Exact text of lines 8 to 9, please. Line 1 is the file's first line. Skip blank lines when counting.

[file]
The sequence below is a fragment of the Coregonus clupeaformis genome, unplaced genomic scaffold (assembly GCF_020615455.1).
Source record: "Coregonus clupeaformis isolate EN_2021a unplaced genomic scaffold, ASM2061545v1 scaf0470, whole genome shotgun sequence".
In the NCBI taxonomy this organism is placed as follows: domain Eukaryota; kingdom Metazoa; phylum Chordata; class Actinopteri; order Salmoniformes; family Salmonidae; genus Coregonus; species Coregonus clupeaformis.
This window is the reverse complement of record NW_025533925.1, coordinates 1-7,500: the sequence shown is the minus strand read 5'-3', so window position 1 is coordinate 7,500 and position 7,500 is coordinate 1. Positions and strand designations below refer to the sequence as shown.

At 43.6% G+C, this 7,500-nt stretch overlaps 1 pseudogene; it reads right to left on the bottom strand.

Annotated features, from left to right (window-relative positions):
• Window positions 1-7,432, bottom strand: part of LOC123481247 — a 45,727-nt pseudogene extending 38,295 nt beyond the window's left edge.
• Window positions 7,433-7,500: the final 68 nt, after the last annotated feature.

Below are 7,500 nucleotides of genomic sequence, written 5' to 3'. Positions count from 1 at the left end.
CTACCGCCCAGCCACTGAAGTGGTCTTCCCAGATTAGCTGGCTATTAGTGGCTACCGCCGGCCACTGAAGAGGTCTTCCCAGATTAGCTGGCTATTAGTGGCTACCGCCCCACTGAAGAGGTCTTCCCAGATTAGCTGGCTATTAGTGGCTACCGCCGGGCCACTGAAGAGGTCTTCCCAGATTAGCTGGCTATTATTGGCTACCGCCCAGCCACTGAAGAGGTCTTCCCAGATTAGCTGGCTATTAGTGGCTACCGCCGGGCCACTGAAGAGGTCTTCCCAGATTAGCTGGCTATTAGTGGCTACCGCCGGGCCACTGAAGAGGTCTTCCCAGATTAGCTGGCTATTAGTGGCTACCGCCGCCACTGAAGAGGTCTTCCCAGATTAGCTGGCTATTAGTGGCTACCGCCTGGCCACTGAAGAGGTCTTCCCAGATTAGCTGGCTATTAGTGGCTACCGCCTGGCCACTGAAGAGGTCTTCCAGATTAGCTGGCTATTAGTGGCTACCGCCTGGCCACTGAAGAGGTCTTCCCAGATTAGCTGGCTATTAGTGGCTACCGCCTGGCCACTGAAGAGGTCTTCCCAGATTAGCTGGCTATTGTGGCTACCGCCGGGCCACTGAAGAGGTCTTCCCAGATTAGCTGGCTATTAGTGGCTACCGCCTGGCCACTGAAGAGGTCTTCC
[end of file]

• Window positions 7,433-7,500: the final 68 nt, after the last annotated feature.

Below are 7,500 nucleotides of genomic sequence, written 5' to 3'. Positions count from 1 at the left end.